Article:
For many people looking to build their dream home, it can be challenging to envision the potential of an undeveloped lot. A successful tech executive who lived in Mill Valley couldn’t help but wonder about the possibilities, however, when she passed an empty lot in Strawberry out jogging one day. The property offered stunning views of Tiburon, Belvedere, San Francisco and the bay, but it was heavily forested, and only a small portion of the site was flat before sloping steeply downward toward the bay. Upon inquiry, she also learned that zoning restrictions required that any home built on the lot must not block the view corridor to San Francisco of the neighboring properties.
Looking for guidance, she reached out to architect and contractor Jason Langkammerer, principal at San Francisco-based AT6 Architecture + Design Build, whom she had worked with on a previous remodel. “We went out there with old-school ladders, lasers and compasses to assess the site, and we also used Google Earth,” Langkammerer says. “We determined that only a portion of the house could be built on the flat area, and the rest would need to be built down the hill.” Adding further complications, trees would need to be strategically removed, and the zoning restrictions mandated a 14-foot height limit.
Langkammerer was confident he could tackle the challenges, however, and build a home that would match his client’s vision and aesthetic — modern with rustic touches. “Once we knew we could build a house on the hillside that would capture the views, she dove in, and we started working,” he says.
The team carefully considered which trees to remove, and which ones to preserve, and Langkammerer began the design process. “The main architectural challenge was how to design an interesting form in only 14 feet of height,” he says. “We looked at several different roof orientations and roofline designs, but in the end, we ended up taking a simpler approach that made just one big statement — a large sloping shed roof with wood underneath.”
The 4,430 square-foot, four-bedroom, three-and-a-half bath home that now stands on the property is built on two levels. The main entry level features the living, dining and kitchen areas, the primary bedroom, two offices, a guest suite, powder room and laundry room, while the lower level includes two bedrooms, a family room and bathroom. At the back of the house, a substantial two-story deck overlooks the bay.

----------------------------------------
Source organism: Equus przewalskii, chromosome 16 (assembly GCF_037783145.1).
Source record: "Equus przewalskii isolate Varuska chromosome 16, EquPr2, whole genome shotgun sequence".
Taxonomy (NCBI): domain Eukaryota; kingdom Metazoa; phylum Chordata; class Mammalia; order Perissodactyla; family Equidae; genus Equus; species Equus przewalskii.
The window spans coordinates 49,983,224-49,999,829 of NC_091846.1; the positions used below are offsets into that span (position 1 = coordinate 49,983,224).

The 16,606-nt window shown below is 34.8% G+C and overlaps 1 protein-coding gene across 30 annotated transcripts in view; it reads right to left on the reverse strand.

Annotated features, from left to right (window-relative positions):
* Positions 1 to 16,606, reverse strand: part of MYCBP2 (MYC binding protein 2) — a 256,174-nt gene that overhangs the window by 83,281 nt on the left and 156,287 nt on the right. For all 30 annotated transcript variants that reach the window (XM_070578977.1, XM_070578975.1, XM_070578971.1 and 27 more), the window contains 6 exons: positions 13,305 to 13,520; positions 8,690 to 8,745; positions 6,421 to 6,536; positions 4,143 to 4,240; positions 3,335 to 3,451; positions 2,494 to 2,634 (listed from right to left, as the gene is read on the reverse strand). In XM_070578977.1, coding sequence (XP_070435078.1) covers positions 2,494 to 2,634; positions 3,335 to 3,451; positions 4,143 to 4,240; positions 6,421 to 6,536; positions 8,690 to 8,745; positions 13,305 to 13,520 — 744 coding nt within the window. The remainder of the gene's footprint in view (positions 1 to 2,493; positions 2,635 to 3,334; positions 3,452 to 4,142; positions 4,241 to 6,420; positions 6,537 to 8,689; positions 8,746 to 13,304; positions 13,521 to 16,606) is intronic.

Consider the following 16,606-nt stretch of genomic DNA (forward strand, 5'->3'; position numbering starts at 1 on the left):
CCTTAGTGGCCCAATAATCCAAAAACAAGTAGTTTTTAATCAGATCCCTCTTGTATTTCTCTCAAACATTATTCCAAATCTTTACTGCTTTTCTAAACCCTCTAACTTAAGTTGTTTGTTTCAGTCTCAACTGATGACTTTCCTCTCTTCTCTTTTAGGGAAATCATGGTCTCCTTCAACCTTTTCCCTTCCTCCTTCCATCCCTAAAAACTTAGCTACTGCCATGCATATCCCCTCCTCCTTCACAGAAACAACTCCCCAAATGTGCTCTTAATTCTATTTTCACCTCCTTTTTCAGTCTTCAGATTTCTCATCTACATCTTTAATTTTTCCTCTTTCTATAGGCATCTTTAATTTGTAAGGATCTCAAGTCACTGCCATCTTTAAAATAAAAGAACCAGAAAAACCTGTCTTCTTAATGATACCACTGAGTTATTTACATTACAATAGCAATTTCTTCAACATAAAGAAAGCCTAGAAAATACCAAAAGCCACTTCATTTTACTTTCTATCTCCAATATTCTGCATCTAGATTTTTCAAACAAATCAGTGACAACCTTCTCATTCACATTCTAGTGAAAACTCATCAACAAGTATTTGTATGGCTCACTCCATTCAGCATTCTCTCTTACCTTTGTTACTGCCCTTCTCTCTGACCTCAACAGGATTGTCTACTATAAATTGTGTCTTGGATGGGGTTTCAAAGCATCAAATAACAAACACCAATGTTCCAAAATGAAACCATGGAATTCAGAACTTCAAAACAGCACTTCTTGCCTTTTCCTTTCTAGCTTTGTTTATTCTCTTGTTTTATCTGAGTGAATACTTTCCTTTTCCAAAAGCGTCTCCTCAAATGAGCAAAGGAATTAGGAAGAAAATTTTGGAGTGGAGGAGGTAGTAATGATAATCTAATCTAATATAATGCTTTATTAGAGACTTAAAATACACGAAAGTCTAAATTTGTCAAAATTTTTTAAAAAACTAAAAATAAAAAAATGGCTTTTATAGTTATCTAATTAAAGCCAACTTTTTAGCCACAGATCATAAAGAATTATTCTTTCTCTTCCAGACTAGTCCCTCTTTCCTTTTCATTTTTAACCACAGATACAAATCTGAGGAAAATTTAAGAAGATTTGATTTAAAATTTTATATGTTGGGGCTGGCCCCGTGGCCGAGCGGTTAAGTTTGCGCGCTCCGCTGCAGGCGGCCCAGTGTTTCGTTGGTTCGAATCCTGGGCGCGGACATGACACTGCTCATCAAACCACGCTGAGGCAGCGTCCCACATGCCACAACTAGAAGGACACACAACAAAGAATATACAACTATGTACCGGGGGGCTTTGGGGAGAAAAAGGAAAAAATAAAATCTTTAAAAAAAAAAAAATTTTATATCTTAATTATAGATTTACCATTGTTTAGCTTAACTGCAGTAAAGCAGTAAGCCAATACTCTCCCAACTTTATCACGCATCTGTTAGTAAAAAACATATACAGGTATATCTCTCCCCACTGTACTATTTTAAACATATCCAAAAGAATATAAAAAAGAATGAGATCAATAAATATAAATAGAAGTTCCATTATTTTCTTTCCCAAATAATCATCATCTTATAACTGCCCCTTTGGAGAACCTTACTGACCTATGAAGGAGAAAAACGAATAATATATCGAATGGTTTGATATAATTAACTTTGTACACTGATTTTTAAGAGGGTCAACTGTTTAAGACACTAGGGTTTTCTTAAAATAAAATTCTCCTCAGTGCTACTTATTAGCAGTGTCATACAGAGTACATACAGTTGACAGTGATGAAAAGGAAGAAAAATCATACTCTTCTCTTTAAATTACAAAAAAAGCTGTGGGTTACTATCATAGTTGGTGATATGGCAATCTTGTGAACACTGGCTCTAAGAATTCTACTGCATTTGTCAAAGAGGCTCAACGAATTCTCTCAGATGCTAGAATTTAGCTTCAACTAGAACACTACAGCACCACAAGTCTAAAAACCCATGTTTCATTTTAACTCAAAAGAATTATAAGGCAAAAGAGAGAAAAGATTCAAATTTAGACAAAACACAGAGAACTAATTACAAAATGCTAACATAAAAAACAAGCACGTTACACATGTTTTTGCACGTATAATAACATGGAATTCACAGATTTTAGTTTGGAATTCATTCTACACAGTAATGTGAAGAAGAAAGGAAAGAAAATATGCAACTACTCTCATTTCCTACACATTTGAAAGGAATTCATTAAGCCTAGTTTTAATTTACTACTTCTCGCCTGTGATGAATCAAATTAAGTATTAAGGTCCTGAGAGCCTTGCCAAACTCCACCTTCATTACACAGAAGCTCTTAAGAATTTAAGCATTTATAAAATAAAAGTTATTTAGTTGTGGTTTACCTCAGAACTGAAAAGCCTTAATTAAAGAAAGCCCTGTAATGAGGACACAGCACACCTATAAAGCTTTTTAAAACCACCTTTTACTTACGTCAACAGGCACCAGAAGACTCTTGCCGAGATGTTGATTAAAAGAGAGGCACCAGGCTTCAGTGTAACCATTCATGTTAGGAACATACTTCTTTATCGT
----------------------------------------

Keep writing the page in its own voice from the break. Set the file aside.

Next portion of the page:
Inside, materials were intentionally chosen to strike a balance between modern and rustic. Wood details like heavy yet sleek trim-less hickory doors, mahogany window frames, and a slatted screen made of walnut dividing the living room and entryway impart a rustic sensibility, while European white oak flooring, off-white walls and ceilings, and simple and clean lines keep the home decidedly modern in appearance.
Spatially, the common area of the home flows naturally from the living room to the kitchen and dining area, which offer panoramic views and access to a large deck. A small seating area featuring a built-in bar divides the two spaces. “I always strive for varying levels of intimacy, so you have sight lines across the space, but you also have places where you feel like you’re enclosed in a smaller area,” Langkammerer says. “The kitchen isn’t visible from the entryway, for example, and the living room feels separate from the entry because of the divider, so each area feels distinct even though they’re all covered by the same ceiling.”
In the kitchen, dark-stained walnut cabinetry and a dual-level island with an integrated seating bar and waterfall countertop make a dramatic statement, while a walk-in pantry provides plenty of extra storage space. Downstairs, a family room with another built-in bar offers access to a covered deck that frames the views. “The house is perfect for entertaining,” Langkammerer says.
When the project was complete, Langkammerer’s client retired soon after moving in. “It was really about building a home that would be a great sanctuary for her,” he says. “She just loves being in the house.”
What: New construction
Who: Architect and contractor Jason Langkammerer, principal, AT6 Architecture + Design Build
Lotus Abrams has covered everything from beauty to business to tech in her editorial career, but it might be writing about her native Bay Area that inspires her most. She lives with her husband and two daughters in the San Francisco Peninsula, where they enjoy spending time outdoors at the area’s many open spaces protected and preserved by her favorite local nonprofit, the Peninsula Open Space Trust.